Our bodies are home to around 100 trillion microbes, mostly bacteria, inside and out. Within the human body, microbial genes outnumber human genes 100 to 1. This is the microbiome — and we couldn't live without it.
There are diverse, complex communities of microbes in the intestines, in the mouth, on the skin and elsewhere, living in a delicate balance with our bodies.
How do these communities promote wellness and how do they lead to the development of diseases such as colorectal cancer?
These are questions that Nicholas Chia, Ph.D., assistant professor of Biophysics and Surgery, and Vanessa Hale, D.V.M., Ph.D., a post-doctoral research fellow and other researchers in the Mayo Clinic Center for Individualized Medicine Microbiome Program are working to answer.
Dr. Chia and Dr. Hale are studying how the community of organisms that live in the digestive tract, known as the gut microbial community, lead to the development and growth of colorectal cancer. Mayo Clinic researchers believe that diet and resulting intestinal microbiome communities create metabolites that can harm bowel cells and produce DNA damage, leading to cancer development.
“By identifying how microbiomes cause colorectal cancer, we hope to find ways to quantify the risk of developing the disease using a combination of modern computing and genomic sequencing techniques,” says Dr. Chia. “If we can identify how to manipulate the gut microbiome using antibiotics, probiotics or prebiotics to reduce colorectal cancer risk, we can change the way the disease is treated and improve outcomes for patients.”
Significance to patient care
“Only 5 to 15 percent of colorectal cancers are hereditary; the rest are attributed to environmental factors such as diet and lifestyle,” explains Dr. Hale. “However, despite decades of study, our understanding of what drives colorectal cancer development is still poor.”
Dietary factors are known to influence the risk of colon cancer development. Research suggests that a Western diet – high in animal protein and fat and low in fiber – is linked with an increased risk for developing colorectal cancer.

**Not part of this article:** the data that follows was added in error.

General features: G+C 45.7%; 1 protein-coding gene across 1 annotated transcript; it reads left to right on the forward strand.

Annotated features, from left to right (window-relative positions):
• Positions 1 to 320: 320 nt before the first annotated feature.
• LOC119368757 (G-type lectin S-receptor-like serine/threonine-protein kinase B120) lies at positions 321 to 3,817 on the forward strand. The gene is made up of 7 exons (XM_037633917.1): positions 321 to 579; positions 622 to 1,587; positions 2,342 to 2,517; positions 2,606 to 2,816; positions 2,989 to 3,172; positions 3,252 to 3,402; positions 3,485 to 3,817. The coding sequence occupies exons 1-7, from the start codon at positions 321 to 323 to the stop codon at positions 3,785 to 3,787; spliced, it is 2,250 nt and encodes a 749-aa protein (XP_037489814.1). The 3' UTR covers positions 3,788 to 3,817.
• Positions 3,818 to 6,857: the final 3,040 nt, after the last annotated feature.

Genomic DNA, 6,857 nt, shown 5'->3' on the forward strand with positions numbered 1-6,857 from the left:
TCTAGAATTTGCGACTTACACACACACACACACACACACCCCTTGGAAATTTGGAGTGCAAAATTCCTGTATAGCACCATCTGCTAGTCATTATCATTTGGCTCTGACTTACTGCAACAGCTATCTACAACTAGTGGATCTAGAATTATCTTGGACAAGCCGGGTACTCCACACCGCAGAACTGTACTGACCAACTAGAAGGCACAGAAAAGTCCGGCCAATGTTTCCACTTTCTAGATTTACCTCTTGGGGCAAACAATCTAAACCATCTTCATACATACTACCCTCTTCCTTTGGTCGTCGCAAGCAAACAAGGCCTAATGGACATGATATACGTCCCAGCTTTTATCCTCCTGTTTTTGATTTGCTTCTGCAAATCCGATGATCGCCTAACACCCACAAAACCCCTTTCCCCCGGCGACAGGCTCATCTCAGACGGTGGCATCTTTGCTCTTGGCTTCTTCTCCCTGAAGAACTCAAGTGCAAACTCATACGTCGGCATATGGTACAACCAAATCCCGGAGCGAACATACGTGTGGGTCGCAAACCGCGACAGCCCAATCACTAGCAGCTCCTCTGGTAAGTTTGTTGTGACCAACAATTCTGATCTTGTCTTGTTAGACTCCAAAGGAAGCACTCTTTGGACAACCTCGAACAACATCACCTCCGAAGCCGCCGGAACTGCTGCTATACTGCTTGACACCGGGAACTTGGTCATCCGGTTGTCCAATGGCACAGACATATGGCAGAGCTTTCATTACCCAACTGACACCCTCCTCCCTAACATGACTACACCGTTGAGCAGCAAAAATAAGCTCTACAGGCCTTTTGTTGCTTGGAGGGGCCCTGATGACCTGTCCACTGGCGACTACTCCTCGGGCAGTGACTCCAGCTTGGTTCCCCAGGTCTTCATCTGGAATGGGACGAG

However, the exact manner in which dietary factors cause cellular and DNA damage has not been determined.
Without information on these underlying mechanisms, physicians only have observational approaches to correcting dietary affects, and unfortunately such preventive strategies have been unsuccessful.
“Using next generation sequencing, we are examining how the gut microbial community differs between healthy individuals, patients with adenomatous polyps and patients with colorectal cancer,” explains Dr. Hale. “These differences may help us understand how changes in the microbial community within the digestive tract lead to the development of colorectal cancer.”
Understanding how to analyze microbiota samples to find important clues
In this type of research, the details matter.
In order to analyze the activity taking place in the gut microbiome and find clues to why colorectal cancer develops, researchers need to collect microbiota samples. Samples are collected from a variety of settings in order to build a robust set of data.
Different methods are used to preserve these samples. When samples are collected in the clinic or brought to the clinic from home, they can be stored in -80°C freezers. However, when remote human or wildlife populations are studied, these freezers are not available and samples must be stored using other methods such as ethanol.
Why do the different preservation methods matter? Because these methods can change or bias the microbial community and affect what researchers see when they analyze the samples.
So as Dr. Hale explains, researchers can analyze samples and determine which microbial changes are caused by a preservation method and which ones are caused by a disease process.
“We are looking for the microbial changes that are caused by a disease process,” says Dr. Hale. “These are the changes that will provide clues as to how colorectal cancer develops and will help us develop therapies to prevent, stop or slow the growth of the disease.”